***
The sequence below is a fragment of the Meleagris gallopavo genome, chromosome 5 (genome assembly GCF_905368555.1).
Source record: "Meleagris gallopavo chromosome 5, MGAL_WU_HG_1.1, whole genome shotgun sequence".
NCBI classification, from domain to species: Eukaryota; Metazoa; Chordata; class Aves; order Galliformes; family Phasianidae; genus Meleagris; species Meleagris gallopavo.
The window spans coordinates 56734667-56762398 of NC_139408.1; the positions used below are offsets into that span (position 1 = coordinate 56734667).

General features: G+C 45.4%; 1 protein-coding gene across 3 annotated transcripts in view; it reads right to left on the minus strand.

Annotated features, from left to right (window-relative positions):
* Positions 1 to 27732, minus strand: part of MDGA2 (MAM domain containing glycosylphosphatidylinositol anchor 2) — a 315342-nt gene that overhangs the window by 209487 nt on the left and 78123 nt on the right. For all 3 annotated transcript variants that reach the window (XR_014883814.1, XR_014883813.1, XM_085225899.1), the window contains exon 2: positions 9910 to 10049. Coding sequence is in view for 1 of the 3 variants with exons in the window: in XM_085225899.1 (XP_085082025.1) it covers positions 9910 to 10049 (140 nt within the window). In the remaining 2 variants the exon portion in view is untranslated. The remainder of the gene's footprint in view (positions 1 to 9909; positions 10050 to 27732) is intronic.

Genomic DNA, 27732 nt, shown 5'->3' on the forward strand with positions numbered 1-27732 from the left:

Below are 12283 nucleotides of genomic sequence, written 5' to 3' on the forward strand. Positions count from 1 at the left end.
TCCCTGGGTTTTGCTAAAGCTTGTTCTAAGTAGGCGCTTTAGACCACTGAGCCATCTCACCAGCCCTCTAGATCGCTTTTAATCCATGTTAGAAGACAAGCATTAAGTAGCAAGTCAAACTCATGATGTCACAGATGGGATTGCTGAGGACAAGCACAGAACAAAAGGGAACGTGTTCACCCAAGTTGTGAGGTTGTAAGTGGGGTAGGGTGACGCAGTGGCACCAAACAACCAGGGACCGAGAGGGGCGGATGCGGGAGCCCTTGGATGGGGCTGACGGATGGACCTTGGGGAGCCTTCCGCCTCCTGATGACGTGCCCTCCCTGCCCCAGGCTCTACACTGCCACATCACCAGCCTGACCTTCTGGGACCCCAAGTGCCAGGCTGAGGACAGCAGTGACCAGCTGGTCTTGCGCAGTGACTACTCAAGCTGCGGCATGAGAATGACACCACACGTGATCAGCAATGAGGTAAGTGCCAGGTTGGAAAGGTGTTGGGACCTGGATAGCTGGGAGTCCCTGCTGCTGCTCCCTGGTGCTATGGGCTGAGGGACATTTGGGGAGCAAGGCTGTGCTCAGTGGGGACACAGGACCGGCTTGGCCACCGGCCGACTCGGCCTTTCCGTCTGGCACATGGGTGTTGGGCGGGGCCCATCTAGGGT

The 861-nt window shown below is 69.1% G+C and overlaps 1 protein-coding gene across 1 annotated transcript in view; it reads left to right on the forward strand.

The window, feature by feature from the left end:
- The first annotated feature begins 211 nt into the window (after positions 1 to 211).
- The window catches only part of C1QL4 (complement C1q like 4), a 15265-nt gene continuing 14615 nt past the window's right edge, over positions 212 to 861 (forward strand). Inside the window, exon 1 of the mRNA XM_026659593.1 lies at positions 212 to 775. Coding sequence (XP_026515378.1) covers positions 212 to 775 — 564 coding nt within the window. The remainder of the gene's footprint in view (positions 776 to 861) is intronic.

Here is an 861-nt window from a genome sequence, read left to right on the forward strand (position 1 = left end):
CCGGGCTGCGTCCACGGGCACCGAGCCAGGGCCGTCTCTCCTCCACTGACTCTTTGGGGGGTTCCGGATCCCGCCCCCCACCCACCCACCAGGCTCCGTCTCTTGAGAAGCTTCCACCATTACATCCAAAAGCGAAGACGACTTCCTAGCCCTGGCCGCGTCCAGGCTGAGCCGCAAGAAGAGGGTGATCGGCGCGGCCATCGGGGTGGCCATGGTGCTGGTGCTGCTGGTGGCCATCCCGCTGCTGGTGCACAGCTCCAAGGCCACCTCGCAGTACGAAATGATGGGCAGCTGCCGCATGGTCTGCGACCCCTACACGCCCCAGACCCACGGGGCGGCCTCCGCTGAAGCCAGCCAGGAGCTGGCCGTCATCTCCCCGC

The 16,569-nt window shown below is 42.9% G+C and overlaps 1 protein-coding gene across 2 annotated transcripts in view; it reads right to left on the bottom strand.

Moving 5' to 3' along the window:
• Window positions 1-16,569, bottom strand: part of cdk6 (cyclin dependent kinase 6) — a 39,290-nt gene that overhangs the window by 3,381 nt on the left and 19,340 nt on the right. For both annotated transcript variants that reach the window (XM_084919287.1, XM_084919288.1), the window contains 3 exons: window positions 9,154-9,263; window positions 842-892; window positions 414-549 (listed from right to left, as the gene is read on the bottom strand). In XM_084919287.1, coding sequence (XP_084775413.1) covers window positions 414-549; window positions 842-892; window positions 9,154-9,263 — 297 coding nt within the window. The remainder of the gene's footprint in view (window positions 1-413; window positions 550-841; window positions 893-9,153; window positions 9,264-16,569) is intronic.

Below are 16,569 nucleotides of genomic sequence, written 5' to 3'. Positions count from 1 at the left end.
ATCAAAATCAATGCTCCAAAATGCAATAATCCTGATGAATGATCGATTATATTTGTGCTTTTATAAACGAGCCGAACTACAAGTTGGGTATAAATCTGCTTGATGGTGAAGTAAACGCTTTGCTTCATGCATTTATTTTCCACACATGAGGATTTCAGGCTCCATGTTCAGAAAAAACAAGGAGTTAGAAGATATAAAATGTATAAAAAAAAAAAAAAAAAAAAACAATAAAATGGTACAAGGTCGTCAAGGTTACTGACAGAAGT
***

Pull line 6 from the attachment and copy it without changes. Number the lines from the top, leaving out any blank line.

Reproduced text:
Annotated features, from left to right (window-relative positions):